1) How to get on allocations lists? Think of wine allocations lists like stock options. You are getting a first invitation to buy a vineyard's wine. There's a whole science to getting on allocation lists and it's a little bit of a game for collectors and marketers alike. Most commonly, you can call a winery to find out the list status and ask to be added. It can take years to make some active lists or the option to buy more than just a few bottles. But what if you're just starting out? Getting on a new list like Rockaway's can be one way to go. Consider it getting in on the ground floor. With the team and grapes from Rodney Strong, it's a much better than average bet. To get on the Rockaway allocation list, visit the Rockaway website and hit the “acquire” link. The list is currently open and accepting new customers.

2) Shipping: Everyone in Indiana knows we have these ridiculous shipping laws limiting shipments from wineries. (Recently made crazier by the overturned court decision. More later this week.) So, where does that leave you when it comes to wine? Ultimately, the winery just can't ship to you directly. However, most Indiana collectors have systems relying on friends, collegues, or even paid hires to pick up and reship their purchases directly. Rumor has it there are a few services in Northern California that can help you out. (The Napa Pak-n-Ship store gets very popular in September.) I've been sworn to secrecy about specifics since every wine lover has their own private source to protect, but with a little sleuthing, you'll be able to find your own solution.

3) Sticker Shock: If you're ready to play the allocation game, be prepared to pay for the privelege. Allocations are not a way to get a bargain on wine that's readily available in retail. They are the best ways to get first crack at buying hard-to-find cult and collector wines. You're going to be looking at wines that run from $60-125 per bottle on average. The good news is that you'll be the envy of your friends as you arrive with a perfectly aged, well-reviewed, but impossible to find Cabernet or Pinot Noir. Just be ready to pay for the privilege. Buying now and laying down for 5 years is still cheaper than what that aged wine would cost even if you could find it.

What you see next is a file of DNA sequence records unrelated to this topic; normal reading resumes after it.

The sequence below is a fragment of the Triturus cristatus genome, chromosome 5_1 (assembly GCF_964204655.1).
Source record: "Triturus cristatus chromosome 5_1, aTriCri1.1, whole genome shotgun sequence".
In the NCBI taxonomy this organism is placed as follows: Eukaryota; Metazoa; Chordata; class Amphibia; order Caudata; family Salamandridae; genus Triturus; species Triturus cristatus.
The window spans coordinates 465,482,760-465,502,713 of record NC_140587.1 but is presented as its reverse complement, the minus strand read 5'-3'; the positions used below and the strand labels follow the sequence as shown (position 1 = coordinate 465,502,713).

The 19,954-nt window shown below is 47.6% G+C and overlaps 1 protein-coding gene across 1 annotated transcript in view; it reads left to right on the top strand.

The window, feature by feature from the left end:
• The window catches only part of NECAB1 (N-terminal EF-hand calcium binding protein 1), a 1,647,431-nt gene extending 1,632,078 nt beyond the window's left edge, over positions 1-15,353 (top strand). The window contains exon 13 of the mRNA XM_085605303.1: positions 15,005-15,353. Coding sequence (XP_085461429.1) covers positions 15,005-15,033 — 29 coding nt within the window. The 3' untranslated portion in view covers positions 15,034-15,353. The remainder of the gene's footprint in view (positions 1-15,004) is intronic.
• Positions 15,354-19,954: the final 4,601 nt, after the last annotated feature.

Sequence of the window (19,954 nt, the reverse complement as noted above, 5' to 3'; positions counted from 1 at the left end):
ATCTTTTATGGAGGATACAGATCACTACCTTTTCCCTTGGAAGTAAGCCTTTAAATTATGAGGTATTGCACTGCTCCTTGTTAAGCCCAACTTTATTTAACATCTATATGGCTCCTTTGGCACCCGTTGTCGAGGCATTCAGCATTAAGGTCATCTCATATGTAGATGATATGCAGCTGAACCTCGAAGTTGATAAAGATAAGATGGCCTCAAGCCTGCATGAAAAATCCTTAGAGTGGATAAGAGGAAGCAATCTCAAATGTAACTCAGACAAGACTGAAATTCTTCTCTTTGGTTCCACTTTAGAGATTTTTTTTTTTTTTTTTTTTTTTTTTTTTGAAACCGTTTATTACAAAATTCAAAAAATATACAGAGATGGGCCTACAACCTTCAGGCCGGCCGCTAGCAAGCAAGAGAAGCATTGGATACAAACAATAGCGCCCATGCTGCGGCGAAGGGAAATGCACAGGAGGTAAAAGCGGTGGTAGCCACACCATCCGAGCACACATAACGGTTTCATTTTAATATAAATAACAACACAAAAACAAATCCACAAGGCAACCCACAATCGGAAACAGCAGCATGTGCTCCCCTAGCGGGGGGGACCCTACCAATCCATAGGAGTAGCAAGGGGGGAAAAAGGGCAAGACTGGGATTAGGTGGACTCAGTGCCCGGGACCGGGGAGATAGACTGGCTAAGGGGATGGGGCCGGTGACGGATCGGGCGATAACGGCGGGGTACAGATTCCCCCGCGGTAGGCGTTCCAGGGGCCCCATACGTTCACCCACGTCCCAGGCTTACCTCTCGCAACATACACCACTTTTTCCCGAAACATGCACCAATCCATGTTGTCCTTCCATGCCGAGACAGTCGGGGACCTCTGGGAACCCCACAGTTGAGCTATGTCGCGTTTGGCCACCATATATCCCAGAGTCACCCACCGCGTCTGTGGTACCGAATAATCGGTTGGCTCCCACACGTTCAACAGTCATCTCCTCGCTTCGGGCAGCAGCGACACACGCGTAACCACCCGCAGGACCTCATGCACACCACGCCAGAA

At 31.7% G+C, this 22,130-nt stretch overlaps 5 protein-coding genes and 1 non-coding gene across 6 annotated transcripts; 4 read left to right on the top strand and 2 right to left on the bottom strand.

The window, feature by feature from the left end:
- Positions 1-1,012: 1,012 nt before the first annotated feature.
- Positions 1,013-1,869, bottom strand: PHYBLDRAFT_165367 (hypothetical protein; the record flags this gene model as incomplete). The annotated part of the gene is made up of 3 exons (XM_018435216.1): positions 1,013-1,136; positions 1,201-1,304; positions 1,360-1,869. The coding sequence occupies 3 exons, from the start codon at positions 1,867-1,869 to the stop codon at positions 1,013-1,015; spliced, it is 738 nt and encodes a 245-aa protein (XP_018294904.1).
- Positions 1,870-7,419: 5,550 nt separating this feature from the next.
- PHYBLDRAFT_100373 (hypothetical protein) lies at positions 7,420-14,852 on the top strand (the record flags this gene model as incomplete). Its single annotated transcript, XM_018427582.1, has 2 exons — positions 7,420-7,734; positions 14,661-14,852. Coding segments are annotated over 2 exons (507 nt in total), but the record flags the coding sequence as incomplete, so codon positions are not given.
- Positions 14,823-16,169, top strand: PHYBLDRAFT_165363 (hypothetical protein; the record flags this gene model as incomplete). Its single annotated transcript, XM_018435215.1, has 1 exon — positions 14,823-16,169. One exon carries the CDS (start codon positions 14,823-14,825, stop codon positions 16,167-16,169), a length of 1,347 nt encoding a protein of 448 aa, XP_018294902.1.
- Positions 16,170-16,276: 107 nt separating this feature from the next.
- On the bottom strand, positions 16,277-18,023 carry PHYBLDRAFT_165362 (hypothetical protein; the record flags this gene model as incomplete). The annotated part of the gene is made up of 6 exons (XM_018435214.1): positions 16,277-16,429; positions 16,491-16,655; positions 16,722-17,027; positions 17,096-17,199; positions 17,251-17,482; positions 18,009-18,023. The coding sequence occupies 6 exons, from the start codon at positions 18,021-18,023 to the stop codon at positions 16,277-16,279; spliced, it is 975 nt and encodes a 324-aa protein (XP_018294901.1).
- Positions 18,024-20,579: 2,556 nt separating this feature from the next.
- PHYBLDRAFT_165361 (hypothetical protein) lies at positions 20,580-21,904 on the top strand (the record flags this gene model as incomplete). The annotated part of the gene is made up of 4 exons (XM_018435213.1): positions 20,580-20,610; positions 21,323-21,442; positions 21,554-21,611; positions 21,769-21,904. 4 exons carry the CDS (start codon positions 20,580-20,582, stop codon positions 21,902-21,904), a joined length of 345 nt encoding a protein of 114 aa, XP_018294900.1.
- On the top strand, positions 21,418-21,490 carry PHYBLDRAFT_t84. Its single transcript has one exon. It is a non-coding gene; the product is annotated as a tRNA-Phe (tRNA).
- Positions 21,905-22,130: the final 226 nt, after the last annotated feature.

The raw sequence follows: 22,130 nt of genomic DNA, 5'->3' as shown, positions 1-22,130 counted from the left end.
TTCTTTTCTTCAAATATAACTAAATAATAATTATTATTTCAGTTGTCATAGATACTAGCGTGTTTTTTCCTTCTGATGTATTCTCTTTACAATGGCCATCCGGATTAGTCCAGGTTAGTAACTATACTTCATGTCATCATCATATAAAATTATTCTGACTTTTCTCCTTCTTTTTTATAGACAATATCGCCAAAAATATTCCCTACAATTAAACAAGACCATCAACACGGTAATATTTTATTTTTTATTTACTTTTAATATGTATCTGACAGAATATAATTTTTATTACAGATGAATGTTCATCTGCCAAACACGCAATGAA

4) Case and bottle buys: Be prepared that some allocations list may require you to purchase wines by the case. Others may limit you to as little as six bottles per person per year.

Whether or not you decide to go the allocation route, the important thing to remember is to drink and savor. A pricy bottle brings you no joy if you're too worried to open it. And having a case of wine gives you the chance to try a bottle or two each year to see how the aging is progressing. Collect, learn, make notes, and most importantly, enjoy!

More on Rockaway with Arthur Black's review at The Good Grape.


Jennifer said...

How'd you bloggers procure/learn about the goods? Pretty cool ... Seems like these high-end wine makers are equating social mediagoers with expensive taste. Provocative observation/marketing strategy.

braingirl said...

Jeff has more over at Good Grape about how this got started, and I take it there was some internal disucssion at R/S about how successful blog buzz could be. So, like all things, it's a bit of an experiment.

In the wine world, it's really about getting the word out -- to sellers, to collectors, to people who talk about it, teach it etc. Most of the other blogs included are straight up wine blogs. However, I do, ahem, have a few wine readers who are just the sort who jockey for position on allocations lists, so I suspect that's why I made the list.

And, yes, I suspect your entirely correct about their marketing observations.